The equation I was missing

Reflection is an important component of quality teaching. As preservice teachers, we are trained to think deeply about our emerging and improving practice, all with the expectation that the emphasis on that act will not only become habit, but also will serve as a continuous springboard for growth and change; the intention is not simply to think about it, but also to act on it.

Really, reflection should be ReflAction — reflection + action.

That seems simple enough: think about it and then make a change based on your observations and data. As a preservice and first year teacher, I felt pretty confident in my ability to do that. My mentors told me it was clear I was thinking about my choices and then adjusting based on what I thought was needed. Often, they felt my adjustments helped student learning. Woo! ReflAction expert: check?

Not so much. There was one major problem: I was alone in that RelfAction. I was doing the deep thinking. I was doing the changing — and I was doing it based on “student data,” which told me what kids knew or didn’t know based on what I just taught, but left out why each of them didn’t learn it. I would argue the second entity is just as important, if not more, than the first.

Missing from my ReflAction were the same things missing from my practice: student voice, true student choice, and empowerment. When I started giving the kids a major voice in their learning and asking them for their honest feedback with explanations (and then taking their advice as often as I could), my practice improved in ways I could have never previously imagined because it stopped being my practice — what I needed. Instead, it got to be our practice. What we needed. Together.

Sometimes educators get nervous about giving voice and choice to kids, both in learning and ReflAction. We sometimes fear that means we’re not needed or that we’ll lose any semblance of order. Sometimes we’re scared to hear the reasons kids are struggling in our classes. Those are real fears, and I understand them, but I also think that again, in those concerns, we’re only focused on the teacher. And what I know now that I didn’t know two years ago is that the magic doesn’t happen until we’re a team. The reward I feel as a teacher and the reward a student feels in authentic learning doesn’t happen much without the empowerment. On top of that, kids don’t learn to be self-driven and reflective in their learning if we haven’t made that part of the process for them. Isn’t that the goal?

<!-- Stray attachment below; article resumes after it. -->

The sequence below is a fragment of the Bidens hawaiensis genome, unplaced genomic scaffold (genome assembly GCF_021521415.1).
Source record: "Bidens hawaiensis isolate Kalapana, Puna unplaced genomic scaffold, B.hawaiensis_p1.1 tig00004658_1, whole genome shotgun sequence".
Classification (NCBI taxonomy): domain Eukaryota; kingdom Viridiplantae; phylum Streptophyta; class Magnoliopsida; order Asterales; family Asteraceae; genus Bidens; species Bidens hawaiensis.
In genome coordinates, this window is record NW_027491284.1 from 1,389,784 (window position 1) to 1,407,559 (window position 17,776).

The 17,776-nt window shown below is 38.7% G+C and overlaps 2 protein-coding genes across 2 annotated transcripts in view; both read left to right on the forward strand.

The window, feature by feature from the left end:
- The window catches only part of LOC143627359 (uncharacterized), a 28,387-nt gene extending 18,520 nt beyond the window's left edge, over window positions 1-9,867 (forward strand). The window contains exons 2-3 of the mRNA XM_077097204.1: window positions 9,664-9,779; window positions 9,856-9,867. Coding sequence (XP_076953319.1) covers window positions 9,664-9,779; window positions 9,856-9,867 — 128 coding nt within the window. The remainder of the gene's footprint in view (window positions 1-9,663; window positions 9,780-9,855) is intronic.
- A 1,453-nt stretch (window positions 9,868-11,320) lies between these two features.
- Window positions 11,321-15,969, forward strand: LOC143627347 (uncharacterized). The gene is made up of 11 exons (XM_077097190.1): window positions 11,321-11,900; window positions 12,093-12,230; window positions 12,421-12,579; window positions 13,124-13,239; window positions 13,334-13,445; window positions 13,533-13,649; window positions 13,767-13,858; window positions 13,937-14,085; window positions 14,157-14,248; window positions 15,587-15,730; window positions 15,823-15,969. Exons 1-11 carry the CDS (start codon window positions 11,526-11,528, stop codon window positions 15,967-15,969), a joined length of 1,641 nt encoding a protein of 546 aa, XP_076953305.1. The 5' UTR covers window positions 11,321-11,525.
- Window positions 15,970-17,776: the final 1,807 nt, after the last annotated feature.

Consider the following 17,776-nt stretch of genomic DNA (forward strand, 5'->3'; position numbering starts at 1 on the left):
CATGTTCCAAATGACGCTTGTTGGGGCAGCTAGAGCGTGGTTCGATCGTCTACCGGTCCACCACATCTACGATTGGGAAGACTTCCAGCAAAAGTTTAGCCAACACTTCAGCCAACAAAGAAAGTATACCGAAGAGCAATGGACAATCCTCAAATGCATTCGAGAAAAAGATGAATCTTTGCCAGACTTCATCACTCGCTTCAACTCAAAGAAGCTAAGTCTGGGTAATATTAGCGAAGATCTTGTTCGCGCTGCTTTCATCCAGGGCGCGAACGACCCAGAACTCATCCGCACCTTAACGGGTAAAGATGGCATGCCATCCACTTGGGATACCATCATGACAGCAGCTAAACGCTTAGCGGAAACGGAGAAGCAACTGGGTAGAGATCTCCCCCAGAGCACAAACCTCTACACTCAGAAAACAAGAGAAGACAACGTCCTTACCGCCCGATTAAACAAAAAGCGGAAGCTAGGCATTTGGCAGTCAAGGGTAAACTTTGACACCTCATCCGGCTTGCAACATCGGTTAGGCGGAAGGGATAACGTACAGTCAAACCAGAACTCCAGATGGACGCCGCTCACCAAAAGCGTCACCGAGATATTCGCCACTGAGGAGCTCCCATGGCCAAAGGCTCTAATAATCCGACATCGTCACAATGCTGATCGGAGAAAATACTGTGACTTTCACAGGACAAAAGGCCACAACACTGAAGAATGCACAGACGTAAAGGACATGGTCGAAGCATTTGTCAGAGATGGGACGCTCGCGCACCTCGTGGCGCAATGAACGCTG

Reflection(with kids) + Action(with kids) = Magic

img_1549

Advertisements

Empowered learners: What a student’s project taught me about education

I co-teach a new, interdisciplinary English III/US history course with my colleague Chris. When we designed this class, we knew our kids needed more than what they were getting to prepare them for a world where critical thinking, problem-solving, computational skills, collaboration, creativity, character, and citizenship are valued far greater than fact knowledge and regurgitation. We knew that research proved that teaching our subject-area content and skills cohesively would be more effective than teaching independently. We knew it would be challenging to create a course that personalizes project-based learning, but we also knew it would be rewarding, and let me tell you: It’s been way more of both challenge and reward than we could have ever imagined. We also knew that we had absolutely no idea where to begin.

empower

Image from Empower by John Spencer and A.J. Juliani (pg. 7).